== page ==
these are not our chicks—i was at helena and kris’s house the other night and when i walked in, what did i see in the kitchen but a bin of peeps under a lamp. their older chickens are not laying well, so they are refreshing the flock with a few young additions.

i love the serious intent on the face of the one staring right into the camera, front and left—she was simply entranced by it

omg, i could have watched them for hours; lucky me, a heavy downpour outside kept me there an extra half hour, during which we sipped tea and watched the chicks play. i love that the black and white one has just a single wing feather on each side, hee-hee!

at home, we are picking from the garden every day now for our suppers. most days, it is some kind of quick stir fry with whatever variety of vegetables we’ve picked that day. i’m not freezing heavily yet except for greens, but those days are coming.

the other night, we had some of everything—squash, hot peppers, eggplant, onion, garlic, pepper, green beans, tomatoes, and a few baby carrots left from the bag of veggies erica sent in the car as a snack.

i even had some garlic scapes in the vegetable bin from may that were, amazingly, still good (bottom right). so i chopped it all up

stir-fried it in coconut oil

then added some red curry paste, soy sauce, and shrimp, folding in a big handful of basil just before serving over rice noodles.

chopping took about half an hour and the cook time was about ten minutes. it’s equally good over rice instead of noodles; it’s also good by itself without a starch. mmm, the flavors are beyond description—so fresh they make your mouth tingle, literally.

we are finally getting some rain here and there—not that much, but some, thank goodness. the garden seems happy despite the drought, but it’s nice not to have to water so often . . .

well, i’ve come to the end of what i have to offer today; i’ll be back in a couple of days with a new pattern and in the post after that, i’ll announce the winner of the book giveaway.

happy weekend!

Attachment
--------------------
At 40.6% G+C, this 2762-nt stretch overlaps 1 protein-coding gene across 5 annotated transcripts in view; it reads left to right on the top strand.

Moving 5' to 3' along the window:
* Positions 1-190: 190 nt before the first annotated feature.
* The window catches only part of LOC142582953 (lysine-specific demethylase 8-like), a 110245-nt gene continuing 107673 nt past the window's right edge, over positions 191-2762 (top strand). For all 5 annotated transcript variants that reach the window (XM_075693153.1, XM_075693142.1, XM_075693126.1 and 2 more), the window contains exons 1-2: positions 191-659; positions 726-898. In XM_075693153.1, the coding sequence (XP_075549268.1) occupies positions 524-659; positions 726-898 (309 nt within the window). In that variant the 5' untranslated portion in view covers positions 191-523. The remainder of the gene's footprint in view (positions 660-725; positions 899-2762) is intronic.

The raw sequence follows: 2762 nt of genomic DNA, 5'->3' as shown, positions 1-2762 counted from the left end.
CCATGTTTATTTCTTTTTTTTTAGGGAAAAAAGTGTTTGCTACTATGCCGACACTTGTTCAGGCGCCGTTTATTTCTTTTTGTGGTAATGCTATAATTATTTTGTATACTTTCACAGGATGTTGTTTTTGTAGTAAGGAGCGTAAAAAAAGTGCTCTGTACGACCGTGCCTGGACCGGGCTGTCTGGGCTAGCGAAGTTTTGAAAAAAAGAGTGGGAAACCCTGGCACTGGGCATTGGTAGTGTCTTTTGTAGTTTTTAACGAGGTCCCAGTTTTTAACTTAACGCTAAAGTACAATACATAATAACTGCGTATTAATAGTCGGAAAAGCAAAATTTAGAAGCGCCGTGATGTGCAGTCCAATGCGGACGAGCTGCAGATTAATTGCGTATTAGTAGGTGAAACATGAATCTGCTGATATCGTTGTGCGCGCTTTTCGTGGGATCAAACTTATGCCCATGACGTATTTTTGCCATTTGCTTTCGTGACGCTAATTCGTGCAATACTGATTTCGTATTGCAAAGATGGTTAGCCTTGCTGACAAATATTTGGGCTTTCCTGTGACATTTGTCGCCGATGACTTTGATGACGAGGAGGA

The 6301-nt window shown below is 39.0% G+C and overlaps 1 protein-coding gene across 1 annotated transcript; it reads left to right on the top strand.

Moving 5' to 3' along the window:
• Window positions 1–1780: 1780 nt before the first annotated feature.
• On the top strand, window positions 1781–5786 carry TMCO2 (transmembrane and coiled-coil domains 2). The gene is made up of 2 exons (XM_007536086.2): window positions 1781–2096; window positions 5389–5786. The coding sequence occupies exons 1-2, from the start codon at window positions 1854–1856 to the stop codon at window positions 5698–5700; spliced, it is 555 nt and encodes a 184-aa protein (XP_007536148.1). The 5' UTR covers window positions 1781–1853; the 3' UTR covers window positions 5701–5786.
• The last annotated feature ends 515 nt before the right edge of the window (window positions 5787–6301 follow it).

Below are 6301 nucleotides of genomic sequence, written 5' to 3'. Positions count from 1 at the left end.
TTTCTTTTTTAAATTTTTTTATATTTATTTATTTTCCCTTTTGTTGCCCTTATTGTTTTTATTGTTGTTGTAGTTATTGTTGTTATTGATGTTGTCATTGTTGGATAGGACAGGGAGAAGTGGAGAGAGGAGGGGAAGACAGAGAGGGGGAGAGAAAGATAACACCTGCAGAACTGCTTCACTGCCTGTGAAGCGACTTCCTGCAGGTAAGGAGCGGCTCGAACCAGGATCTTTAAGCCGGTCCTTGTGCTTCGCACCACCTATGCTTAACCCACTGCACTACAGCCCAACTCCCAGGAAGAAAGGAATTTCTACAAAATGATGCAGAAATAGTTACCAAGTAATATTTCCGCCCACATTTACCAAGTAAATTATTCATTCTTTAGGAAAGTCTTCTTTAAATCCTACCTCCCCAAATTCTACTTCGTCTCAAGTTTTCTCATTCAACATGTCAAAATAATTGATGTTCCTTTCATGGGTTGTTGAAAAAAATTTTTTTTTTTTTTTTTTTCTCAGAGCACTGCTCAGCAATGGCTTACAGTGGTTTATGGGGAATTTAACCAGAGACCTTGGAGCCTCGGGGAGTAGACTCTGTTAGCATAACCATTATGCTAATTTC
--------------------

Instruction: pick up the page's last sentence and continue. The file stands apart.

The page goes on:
23 thoughts on “the local terrain

  1. This scarf is absolutely beautiful, a real work of art. And today’s blog is such fun to read–your cooking ideas inspire me almost as much as do your recipes. BTW, I finished Sticks and Stones two weeks ago and if it weren’t for the hot weather in Northern Michigan where I live, I’d wear it every day. Another flattering piece and another hit! My only changes were to shorten the body, use the larger needles for the ribbing at the hips, and cast on using the medium directions and decrease gradually so I could finish the sweater using the small armhole and shoulder dimensions, which fit me better. Your wonderful directions made the modifications possible and easily done.

  2. Ohhhh so cuuute! Nothing better than baby chicks.

    And I LOVE LOVE LOVE this shawl. I already know exactly what yarn I’m going to use!

  3. Oh, that twig and leaf is seriously stunning! And the veggies look scrumptious (as ever).

  4. I’ve always identified as a city woman. I even walk fast. I’ve visited lots of places and enjoy their unique qualities. But your garden, fresh veggies, and friends with baby chicks makes me want to give up my New York apartment and move someplace real green, with lots of space. Thanks for letting me live another life vicariously through your blog.

  5. Another beautiful pattern Anne. It’s interesting how the fabric is different because of the different degrees of blocking. Cute chicks, love all the different colours. Is Helena having fun on her drama course? All those veggies are making my mouth water too! Great post!